Conrad Mupesa Mashonaland West Bureau
THEY say love knows no border, age, and is unconditional; but it is an old adage, ‘Love is blind’, that best describes the union of two inmates at Nazareth Old People’s Home in Chinhoyi.
The tale of the two love birds of Malawian origin started more than six years ago when Sekuru Chitiyo Chimanga (87), then almost blind, fell in love with his sweetheart, Ezeria Mukwanda-Chimanga (82), also partially blind.
Indeed, it is unbelievably true that it sounds like a fairy tale but the inspiring union has power to give hope to whoever has faced any heartbreak, strength to those who want to get married or perhaps those that have spent the greater part of their lives searching for the perfect match to spend the vicissitudes of life with.
Sekuru Chimanga says although he needed someone to give him care and attention, he fell in love with Gogo Mukwanda-Chimanga beyond any measurable doubt as she “was so good to him” despite his poor eyesight.
The two would later get optometry medical care that saw Gogo Mukwanda-Chimanga regaining full eyesight, ending close to 20 years of poor sight while for Sekuru Chimanga, only the right eye was restored to full sight.
“I only realised that although I had fallen in love with her, being with Zeria as my wife was all I needed. Although the workers here provide us with care and assistance, I noticed that I needed someone in my life to spend the remaining years of my life with.
“I proposed to her and she accepted. I would go to her room and spend most of my time with her. She reminded me of my youthful age and turned my world upside down,” he said.
Sekuru Chimanga added that one staffer, Margaret Muzavazi, noticed the two’s movements and encouraged them to get married.
Subsequently, a wedding was conducted at St Peter’s Church and celebrations were held at the home.
The two were in a courtship for less than a year.
The two exchanged vows on 2, July 2017, in front of Father Chasarira at the same church.
“After the wedding, we were given a house that the two of us now share.
The two were once married (traditionally) and blessed with three children each in their previous lives but never wedded.
The proposed wedding idea came as a jest and the actual event presented the two with a dream come true.
“I was married before and had three children. My first husband died more than 20 years ago and I now have two children remaining.
“My first marriage was an ordinary union; I never wedded so when Mary and other staff members from here brought up the idea, it was more of a joke because never in my life did I dream of a wedding, especially with this grey hair and missing teeth. My life has reached its prime so a wedding was a joke of a lifetime,” Gogo Mukwanda-Chimanga said using Shona and Nyanja dialects.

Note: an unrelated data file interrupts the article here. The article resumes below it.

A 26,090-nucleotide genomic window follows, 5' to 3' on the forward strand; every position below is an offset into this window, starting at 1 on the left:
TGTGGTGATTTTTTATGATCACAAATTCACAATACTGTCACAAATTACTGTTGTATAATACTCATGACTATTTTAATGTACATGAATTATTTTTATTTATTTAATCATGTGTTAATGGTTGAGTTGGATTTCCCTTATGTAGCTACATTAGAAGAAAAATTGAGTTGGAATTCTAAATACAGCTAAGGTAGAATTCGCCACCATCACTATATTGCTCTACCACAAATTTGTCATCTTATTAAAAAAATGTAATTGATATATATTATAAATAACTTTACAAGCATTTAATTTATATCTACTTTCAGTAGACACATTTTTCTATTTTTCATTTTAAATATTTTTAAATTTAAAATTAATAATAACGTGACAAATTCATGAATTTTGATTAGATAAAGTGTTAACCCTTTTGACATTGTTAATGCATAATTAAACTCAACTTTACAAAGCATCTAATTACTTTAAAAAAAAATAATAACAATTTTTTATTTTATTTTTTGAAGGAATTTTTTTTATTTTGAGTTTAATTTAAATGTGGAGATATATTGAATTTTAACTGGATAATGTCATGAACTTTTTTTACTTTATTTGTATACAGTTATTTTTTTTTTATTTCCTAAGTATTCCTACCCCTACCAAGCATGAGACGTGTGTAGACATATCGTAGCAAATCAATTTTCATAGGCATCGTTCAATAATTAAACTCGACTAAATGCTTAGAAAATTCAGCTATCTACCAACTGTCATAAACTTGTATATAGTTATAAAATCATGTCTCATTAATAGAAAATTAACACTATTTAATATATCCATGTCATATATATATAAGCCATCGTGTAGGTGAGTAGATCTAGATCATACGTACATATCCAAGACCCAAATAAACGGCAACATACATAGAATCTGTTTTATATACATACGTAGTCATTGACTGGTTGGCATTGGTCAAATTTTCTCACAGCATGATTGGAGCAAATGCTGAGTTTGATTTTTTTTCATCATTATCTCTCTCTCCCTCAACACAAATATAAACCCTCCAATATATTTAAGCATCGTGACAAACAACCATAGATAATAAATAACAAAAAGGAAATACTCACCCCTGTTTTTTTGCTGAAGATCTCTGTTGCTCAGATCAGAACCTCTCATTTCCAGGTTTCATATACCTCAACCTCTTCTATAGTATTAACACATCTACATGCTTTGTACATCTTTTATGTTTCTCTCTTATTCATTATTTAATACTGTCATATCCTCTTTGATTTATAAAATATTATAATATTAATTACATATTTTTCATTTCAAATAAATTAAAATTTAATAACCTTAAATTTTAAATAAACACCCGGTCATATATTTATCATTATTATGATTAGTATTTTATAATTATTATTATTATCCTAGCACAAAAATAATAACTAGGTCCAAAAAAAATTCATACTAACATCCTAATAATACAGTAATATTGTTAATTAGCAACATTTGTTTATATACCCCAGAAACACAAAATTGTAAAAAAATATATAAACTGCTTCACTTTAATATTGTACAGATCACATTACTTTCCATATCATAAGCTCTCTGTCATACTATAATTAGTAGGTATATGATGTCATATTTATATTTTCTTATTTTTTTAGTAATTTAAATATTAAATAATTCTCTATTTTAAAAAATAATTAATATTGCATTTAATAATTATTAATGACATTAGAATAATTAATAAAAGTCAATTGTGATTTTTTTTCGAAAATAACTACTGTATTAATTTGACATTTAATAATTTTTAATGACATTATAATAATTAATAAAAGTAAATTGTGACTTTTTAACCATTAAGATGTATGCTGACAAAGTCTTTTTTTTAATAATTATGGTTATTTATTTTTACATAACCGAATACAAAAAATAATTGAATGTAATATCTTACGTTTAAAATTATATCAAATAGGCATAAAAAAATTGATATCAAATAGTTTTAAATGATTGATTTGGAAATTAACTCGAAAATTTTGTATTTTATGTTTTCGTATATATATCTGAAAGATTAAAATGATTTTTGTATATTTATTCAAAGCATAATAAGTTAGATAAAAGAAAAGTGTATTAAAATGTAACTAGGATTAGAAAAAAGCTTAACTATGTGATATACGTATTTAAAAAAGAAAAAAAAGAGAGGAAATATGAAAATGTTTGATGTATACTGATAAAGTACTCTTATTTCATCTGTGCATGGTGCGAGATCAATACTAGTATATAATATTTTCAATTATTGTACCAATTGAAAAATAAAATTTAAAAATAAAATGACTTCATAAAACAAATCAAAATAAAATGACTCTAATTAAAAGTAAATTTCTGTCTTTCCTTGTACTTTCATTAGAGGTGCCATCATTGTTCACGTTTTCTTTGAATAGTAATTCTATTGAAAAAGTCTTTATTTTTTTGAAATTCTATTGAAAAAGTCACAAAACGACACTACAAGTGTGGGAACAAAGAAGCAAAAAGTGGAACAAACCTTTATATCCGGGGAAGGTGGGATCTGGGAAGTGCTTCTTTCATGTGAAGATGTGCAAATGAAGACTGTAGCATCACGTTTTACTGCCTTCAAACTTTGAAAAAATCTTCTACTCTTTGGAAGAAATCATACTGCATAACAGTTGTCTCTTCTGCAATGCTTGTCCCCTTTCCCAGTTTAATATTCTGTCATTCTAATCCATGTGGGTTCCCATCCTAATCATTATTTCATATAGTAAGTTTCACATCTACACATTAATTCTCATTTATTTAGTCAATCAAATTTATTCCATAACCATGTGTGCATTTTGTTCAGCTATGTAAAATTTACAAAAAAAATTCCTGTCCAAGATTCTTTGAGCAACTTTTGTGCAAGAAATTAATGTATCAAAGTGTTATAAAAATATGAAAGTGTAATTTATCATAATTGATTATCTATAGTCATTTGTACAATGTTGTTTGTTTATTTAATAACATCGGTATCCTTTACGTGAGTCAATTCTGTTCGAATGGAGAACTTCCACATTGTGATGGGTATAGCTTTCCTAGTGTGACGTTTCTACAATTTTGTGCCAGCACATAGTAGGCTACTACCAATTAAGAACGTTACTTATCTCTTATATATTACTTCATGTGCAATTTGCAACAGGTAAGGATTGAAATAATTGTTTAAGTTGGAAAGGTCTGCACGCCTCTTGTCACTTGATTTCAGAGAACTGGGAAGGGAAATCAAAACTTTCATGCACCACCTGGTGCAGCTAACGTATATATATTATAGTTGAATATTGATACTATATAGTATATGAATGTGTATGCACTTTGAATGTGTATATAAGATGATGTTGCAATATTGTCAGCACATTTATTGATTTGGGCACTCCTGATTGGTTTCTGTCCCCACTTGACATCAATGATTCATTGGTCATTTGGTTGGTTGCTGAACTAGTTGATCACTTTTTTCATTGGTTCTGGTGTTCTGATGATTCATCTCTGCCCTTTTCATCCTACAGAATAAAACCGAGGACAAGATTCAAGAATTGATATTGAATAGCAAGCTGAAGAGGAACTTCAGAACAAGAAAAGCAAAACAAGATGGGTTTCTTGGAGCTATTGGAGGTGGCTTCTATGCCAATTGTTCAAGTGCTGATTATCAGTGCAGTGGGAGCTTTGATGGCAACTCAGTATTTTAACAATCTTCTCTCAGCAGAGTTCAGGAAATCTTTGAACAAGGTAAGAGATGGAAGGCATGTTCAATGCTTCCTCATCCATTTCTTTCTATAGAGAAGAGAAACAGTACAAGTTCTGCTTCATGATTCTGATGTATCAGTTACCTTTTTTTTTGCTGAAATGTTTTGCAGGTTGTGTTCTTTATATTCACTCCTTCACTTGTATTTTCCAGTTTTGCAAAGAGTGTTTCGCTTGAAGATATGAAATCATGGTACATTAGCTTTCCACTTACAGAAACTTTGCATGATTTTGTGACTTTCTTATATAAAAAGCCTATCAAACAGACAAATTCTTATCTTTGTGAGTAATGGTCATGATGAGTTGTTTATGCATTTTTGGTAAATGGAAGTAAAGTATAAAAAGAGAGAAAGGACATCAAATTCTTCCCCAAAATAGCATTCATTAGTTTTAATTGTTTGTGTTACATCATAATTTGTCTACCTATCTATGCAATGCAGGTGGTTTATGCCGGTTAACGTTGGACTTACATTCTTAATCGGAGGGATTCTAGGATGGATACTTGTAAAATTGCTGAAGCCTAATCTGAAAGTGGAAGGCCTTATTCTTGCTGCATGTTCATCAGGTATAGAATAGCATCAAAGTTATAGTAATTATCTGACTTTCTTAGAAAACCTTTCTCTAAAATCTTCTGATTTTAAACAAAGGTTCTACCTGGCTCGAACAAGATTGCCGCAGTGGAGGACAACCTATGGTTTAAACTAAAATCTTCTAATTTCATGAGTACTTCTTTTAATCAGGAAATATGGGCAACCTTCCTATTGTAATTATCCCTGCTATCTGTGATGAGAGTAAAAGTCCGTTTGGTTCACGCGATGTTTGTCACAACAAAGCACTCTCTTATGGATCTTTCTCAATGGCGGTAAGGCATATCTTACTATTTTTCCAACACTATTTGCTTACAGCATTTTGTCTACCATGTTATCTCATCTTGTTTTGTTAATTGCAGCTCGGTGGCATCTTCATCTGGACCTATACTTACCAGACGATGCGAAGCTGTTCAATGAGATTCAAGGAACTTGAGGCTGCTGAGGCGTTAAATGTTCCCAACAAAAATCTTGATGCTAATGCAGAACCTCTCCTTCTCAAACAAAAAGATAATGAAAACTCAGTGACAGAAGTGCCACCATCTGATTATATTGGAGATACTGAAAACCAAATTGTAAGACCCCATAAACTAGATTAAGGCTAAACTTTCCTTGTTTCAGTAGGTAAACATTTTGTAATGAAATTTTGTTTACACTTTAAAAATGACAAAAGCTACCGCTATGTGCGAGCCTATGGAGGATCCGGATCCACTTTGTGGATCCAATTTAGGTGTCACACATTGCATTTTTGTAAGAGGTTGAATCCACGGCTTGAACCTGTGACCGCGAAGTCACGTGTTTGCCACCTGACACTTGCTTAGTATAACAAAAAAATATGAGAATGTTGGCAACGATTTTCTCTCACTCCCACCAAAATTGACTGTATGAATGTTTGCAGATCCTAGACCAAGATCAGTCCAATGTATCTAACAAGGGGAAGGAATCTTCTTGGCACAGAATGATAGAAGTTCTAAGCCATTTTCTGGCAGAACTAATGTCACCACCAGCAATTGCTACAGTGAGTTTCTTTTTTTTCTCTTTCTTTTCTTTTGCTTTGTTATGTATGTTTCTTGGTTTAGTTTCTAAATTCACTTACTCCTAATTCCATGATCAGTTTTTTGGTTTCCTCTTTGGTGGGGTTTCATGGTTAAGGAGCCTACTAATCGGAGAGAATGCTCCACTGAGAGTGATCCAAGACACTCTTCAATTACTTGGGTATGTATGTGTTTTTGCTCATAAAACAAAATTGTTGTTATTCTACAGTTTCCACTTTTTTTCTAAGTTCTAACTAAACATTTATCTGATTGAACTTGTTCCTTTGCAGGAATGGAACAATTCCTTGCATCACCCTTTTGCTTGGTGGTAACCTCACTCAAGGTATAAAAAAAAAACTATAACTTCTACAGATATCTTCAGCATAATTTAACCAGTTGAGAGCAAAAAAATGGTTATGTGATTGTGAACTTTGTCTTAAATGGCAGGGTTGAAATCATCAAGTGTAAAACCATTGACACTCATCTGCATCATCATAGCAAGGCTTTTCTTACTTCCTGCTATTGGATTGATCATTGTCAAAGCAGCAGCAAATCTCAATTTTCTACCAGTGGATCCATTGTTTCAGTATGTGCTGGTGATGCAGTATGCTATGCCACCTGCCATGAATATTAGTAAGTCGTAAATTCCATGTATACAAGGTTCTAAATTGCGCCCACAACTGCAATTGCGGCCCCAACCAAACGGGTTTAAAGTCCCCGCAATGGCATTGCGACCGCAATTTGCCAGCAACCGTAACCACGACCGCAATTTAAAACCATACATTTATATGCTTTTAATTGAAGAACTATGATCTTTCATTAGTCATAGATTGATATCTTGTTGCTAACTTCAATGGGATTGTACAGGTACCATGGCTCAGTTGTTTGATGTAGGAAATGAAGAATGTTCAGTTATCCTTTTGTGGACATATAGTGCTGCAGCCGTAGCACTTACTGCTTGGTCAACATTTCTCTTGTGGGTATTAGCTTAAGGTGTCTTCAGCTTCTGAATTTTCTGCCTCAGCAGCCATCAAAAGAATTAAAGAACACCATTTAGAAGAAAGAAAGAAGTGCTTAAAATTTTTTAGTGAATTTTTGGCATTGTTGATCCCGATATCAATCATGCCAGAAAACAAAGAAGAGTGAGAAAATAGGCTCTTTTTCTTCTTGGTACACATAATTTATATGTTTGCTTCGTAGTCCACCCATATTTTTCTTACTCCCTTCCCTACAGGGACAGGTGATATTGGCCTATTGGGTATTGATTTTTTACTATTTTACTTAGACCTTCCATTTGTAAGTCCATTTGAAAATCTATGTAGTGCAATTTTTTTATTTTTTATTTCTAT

As for Sekuru Chimanga, his first marriage, which he spent the greater part of in Mashonaland Central’s St Albert Mission area, was from an ordinary and common union and his wedding day three years ago remains entrenched in his mind until he breathes his last.
Gogo Mukwanda-Chimanga added: “My friends Mai Chisunga (now late) and Mai (Azvinei) Chisale were the best girls while Mrs Chisale’s husband was Sekuru Chimanga’s best man.”
The Chisale are staffers at Nazareth Old People’s Home.
Just like any normal couple that gets into fights, Sekuru and Gogo Chimanga usually seek help and counselling from their confidants, the Chisales.
“Whenever we have a huge misunderstanding, we usually seek counselling and support from the Chisales. They are our friends and have been so good to us,” Gogo Mukwanda-Chimanga added.
“The love they share has not only strengthened our own relationship but given hope to our youths, particularly from church. Most of them were inspired and have wedded while many have plans to wed as well,” Mrs Chisale said.
As for the counselling and support, she said, they will continue to support the couple to enjoy their days as if they were youthful again.
Victor Makuyana, director at Nazareth Old People’s Home, said the two were a true beacon and symbol of what true love was and called on the youth to emulate the elderly couple.
He said the church sponsored the wedding including the hiring of the gown, and purchase of the rings, and meals.
The Chimanga’s also inspired another old couple at Chengetanai Old People’s Home, a stone’s throw away from Nazareth and the two have since established a homestead in the rural areas of Hurungwe district.
The inspiring story of Sekuru and Gogo Chimanga also explains how a wedding without a flashy honeymoon is possible.
While they wait for the church or well-wishers to spoil them with a sixth-year anniversary, their tale explains how true love still exists and for those still searching for it to never tire nor give up despite age.